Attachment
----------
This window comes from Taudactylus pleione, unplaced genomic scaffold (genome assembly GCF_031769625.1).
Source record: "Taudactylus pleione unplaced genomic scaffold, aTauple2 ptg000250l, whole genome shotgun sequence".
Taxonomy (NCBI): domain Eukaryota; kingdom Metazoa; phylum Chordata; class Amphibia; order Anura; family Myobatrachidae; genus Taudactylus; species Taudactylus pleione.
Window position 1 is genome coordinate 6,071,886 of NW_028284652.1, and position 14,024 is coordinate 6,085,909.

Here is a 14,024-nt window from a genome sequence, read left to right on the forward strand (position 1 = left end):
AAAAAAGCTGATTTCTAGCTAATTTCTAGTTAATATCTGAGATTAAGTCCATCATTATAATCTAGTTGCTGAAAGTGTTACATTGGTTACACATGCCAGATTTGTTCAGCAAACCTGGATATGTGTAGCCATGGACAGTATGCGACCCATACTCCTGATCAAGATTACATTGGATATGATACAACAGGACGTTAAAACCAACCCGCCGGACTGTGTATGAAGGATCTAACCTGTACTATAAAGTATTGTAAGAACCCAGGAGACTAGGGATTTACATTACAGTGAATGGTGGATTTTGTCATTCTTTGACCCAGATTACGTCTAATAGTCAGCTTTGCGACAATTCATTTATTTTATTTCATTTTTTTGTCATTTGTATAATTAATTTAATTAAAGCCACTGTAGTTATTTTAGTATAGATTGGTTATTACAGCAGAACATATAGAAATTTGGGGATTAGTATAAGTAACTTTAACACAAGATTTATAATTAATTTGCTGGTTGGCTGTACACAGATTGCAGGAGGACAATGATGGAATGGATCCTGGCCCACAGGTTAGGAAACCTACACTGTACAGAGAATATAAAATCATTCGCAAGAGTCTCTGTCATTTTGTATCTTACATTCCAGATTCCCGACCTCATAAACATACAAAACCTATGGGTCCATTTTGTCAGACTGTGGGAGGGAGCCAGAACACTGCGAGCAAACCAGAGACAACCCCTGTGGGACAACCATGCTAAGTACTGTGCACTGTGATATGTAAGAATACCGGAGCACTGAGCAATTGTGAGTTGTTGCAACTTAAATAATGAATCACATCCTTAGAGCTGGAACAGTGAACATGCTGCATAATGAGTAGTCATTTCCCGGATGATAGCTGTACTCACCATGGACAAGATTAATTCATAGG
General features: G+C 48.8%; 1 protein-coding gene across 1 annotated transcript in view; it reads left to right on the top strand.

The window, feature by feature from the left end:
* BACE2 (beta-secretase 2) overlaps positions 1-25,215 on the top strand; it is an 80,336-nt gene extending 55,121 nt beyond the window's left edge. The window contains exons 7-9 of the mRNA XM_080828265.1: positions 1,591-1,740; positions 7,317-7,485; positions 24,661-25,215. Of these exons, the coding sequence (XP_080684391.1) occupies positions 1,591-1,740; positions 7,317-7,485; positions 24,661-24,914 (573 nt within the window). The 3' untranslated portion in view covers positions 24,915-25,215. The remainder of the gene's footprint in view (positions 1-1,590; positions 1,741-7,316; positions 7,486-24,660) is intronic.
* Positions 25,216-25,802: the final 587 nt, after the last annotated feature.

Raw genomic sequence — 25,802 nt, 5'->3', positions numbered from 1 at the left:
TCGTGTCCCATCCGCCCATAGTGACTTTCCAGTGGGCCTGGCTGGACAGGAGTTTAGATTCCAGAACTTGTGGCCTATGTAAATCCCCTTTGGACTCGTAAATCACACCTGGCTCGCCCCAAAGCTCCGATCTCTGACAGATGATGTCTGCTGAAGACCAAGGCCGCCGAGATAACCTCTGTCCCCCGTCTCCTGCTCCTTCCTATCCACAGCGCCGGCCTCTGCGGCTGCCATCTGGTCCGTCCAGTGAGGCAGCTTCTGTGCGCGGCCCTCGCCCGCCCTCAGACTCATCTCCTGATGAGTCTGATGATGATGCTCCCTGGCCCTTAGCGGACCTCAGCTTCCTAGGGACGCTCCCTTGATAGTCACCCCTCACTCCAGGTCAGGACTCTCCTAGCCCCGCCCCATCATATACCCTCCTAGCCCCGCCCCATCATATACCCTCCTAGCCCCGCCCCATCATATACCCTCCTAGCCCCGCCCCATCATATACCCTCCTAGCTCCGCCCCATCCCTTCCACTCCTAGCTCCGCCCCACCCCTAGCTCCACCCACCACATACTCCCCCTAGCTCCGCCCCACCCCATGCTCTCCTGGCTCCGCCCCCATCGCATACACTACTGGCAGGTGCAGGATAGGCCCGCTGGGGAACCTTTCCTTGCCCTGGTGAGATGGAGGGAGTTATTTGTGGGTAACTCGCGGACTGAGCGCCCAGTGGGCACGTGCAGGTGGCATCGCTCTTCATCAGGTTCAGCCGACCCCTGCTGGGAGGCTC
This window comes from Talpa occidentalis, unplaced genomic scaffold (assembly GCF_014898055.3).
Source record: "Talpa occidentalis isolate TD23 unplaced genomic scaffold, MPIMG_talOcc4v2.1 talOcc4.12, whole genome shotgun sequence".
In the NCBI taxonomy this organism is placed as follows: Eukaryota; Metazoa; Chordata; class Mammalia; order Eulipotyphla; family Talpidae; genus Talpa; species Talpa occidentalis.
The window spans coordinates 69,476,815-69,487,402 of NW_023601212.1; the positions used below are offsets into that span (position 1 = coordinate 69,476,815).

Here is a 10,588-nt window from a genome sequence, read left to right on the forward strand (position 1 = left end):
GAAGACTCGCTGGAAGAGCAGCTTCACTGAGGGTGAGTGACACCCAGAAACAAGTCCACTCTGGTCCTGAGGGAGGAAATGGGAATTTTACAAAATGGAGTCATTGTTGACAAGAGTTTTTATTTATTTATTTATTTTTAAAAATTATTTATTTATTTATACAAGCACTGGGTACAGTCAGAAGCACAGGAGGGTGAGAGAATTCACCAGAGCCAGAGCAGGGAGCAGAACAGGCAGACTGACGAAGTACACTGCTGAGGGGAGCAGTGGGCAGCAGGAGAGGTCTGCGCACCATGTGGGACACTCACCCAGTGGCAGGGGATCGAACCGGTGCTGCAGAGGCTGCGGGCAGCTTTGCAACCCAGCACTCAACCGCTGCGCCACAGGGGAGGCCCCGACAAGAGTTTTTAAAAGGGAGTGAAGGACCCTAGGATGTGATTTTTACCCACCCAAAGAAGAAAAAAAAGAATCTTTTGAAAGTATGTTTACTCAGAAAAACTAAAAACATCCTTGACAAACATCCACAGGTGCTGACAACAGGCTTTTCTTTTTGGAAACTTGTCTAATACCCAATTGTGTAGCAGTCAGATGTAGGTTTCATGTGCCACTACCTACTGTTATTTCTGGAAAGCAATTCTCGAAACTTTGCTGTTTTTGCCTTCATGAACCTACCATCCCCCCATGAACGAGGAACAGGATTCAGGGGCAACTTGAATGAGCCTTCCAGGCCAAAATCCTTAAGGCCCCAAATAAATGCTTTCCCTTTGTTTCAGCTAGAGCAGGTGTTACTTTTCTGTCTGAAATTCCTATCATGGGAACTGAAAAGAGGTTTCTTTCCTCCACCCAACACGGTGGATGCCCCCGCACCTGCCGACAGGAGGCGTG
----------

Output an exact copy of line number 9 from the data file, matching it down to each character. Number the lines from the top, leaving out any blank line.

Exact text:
* BACE2 (beta-secretase 2) overlaps positions 1-25,215 on the top strand; it is an 80,336-nt gene extending 55,121 nt beyond the window's left edge. The window contains exons 7-9 of the mRNA XM_080828265.1: positions 1,591-1,740; positions 7,317-7,485; positions 24,661-25,215. Of these exons, the coding sequence (XP_080684391.1) occupies positions 1,591-1,740; positions 7,317-7,485; positions 24,661-24,914 (573 nt within the window). The 3' untranslated portion in view covers positions 24,915-25,215. The remainder of the gene's footprint in view (positions 1-1,590; positions 1,741-7,316; positions 7,486-24,660) is intronic.